Cars in books, November 1983

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For those who like to know what kind of cars individual people used, and I suppose most of us do, there is interest from this and other aspects in “Ross” by Norris McWhirter (Churchill Press, 1976). The book is a rare combination about how the author’s twin-brother Ross was fatally shot in cold blood by two gunmen outside his house in Enfield in 1975, their shared childhood, athletics, with their own great achievements and those of Sir Roger Bannister (the four-minute mile), Chris Chataway, etc, and accounts of the legal battles Ross McWhirter fought against what he saw as guilt in failing to uphold the law or perform statutory duties. The book also tells of service in the RNVR and the remarkable story of the origins and development of that now famous work “The Guinness Book of Records”, which was the brothers’ idea and from which has stemmed other publications by Guinness Superlatives, including the invaluable motoring reference book “Motoring Facts & Feats” edited by Anthony Harding.

I had not got further than page 11 when I came upon a picture of the Darracq owned by Mr McWhirter Snr, then Editor of the Sunday Pictorial. It is seen outside their house “Giffnock” in Branscombe Gardens, Winchmore Hill, in London, with its gaitered ex-army sergeant chauffeur, West, who used to call his employer “General” and whose brown uniform matched that of the disc-wheeled Darracq, a four-door, six-light saloon of, I would think, about 1927/8 vintage, either a 17/55 or 20/98 hp model. It was this car that used to whisk Mrs McWhirter to the West End for first-nights and dinner-parties at her husband’s side. She also had her own Singer car. After the family had moved to a larger house, “Aberfoyle”, in the then-unmade Broad Walk road nearby, they had another chauffeur, Stevens, and seven other servants, and summer holidays involved two cars and a furniture van for the journey. It is a startling reflection on monetary inflation that, as the author points out, all this was possible as late as 1938 on a salary of £5,000, whereas by the mid-1970s it would have called for earnings of £113,500 a year to maintain such standards — so goodness knows what the equivalent is today… But in the 1920s Viscount Rothermere was, McWhirter says, able to convince himself that he was in straitened circumstances, when he was worth more than £26 million!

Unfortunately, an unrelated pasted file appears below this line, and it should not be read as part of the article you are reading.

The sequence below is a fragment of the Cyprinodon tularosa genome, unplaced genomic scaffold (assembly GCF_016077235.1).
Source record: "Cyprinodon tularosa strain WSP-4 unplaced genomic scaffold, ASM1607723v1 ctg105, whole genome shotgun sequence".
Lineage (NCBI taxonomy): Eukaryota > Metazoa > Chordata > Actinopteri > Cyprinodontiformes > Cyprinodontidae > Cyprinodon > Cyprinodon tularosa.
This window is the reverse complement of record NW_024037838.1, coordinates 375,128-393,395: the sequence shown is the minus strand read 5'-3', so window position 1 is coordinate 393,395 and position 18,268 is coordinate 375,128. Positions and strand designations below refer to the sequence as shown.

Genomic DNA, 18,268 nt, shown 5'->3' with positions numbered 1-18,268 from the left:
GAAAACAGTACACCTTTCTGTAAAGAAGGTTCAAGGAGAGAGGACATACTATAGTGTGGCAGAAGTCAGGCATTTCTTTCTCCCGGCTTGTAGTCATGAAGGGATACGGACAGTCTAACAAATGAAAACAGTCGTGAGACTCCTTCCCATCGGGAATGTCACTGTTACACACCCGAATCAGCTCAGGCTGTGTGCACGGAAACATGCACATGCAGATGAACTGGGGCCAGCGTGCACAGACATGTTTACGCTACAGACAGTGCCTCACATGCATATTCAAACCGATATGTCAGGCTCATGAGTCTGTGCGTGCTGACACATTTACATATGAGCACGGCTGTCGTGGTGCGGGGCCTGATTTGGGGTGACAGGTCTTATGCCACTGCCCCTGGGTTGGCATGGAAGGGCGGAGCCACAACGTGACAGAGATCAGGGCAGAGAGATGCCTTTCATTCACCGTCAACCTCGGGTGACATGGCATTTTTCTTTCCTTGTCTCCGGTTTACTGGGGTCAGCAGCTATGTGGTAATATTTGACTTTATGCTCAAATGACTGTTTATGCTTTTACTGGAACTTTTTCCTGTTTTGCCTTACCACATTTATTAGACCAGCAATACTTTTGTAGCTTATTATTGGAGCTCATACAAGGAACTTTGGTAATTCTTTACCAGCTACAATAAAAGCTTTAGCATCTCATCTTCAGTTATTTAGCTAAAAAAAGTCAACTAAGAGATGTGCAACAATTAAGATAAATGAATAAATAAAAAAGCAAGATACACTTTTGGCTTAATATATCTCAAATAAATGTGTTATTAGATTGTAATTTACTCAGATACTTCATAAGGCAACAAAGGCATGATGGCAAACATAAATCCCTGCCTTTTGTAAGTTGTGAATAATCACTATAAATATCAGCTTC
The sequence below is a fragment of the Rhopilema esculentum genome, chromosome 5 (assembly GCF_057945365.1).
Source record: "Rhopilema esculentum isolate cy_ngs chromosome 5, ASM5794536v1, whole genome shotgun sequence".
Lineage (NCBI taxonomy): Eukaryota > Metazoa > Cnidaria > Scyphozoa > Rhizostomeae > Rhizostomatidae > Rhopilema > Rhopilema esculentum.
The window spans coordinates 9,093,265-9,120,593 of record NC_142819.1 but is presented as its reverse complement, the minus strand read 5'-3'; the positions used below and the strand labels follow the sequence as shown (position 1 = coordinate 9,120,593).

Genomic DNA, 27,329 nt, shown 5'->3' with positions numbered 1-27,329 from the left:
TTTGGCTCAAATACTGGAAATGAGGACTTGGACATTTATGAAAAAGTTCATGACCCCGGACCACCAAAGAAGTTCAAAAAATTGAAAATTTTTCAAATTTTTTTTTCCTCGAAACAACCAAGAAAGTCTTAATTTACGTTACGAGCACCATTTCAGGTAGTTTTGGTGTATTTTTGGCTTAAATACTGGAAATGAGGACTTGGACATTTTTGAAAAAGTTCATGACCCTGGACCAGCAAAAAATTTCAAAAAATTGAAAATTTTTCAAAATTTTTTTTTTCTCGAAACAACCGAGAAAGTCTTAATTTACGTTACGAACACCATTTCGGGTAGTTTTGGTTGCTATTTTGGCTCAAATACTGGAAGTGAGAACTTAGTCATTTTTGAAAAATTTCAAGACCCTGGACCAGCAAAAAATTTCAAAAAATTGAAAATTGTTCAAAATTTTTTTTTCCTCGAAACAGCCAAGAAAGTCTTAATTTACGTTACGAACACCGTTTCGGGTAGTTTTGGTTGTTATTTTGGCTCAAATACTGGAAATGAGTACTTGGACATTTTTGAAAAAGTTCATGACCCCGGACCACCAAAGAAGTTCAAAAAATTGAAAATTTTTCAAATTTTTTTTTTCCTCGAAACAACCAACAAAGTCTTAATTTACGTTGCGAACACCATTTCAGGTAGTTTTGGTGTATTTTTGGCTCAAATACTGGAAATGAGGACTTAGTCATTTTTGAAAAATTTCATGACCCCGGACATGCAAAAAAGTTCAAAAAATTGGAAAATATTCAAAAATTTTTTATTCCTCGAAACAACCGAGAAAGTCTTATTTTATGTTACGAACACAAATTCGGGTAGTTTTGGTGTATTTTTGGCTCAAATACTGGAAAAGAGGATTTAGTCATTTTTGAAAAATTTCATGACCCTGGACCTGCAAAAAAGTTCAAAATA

We learn, too, that at the time of Ross’s marriage the brothers shared a Mercedes-Benz 220 (Reg. No. RXN 630) and that at the time of the cold-blooded murder of Ross his brother had two cars, one of them a Triumph Dolomite. And that after the war the brothers’ father ran a large black Humber Pullman which Ross once drove from Winchmore Hill to Oxford in 1 hr 45 min. Under the athletics heading, we learn that at the 1954 Olympic Games in Vancouver the Canadian two-mile record-holder, Don McEwan, and his father were using their miniscule Austin 7 named “Piggy” (I assume this was an Issigonis Seven) and by tucking it onto HRH The Duke of Edinburgh’s police-escorted cavalcade, got to the stadium with Norris and Ross McWhirter and Anne Butler-Watson, wife of the Chairman of the Achilles Club, in record time.

Another book, “Mr Prone” by C. H. Ralph (Oxford University Press, 1977 also tells us much about the Law and how an ordinary person may inadvertently break it, through the unhappy experiences of its fictional character from which this amusing book takes its title. Motoring offences are involved, which makes it worth reading from that aspect, but what especially can my eye was where this small-time shop keeper is made to misquote the title of book “No Exit to Brooklyn” as “No Exit to Brooklands”. It is quite conceivable such a shop-keeper would know Brooklands Track, if only from has evening and daily papers in his newsagents business, and here then is another one of the Brooklands Society! But did the author an ex-Police Chief Inspector and well-known journalist and broadcaster, actually have the Motor Course in mind when he wrote the book and, if so, did he spectate there? I asked him, and he said he did, having seen it frequently from the train.

W.B.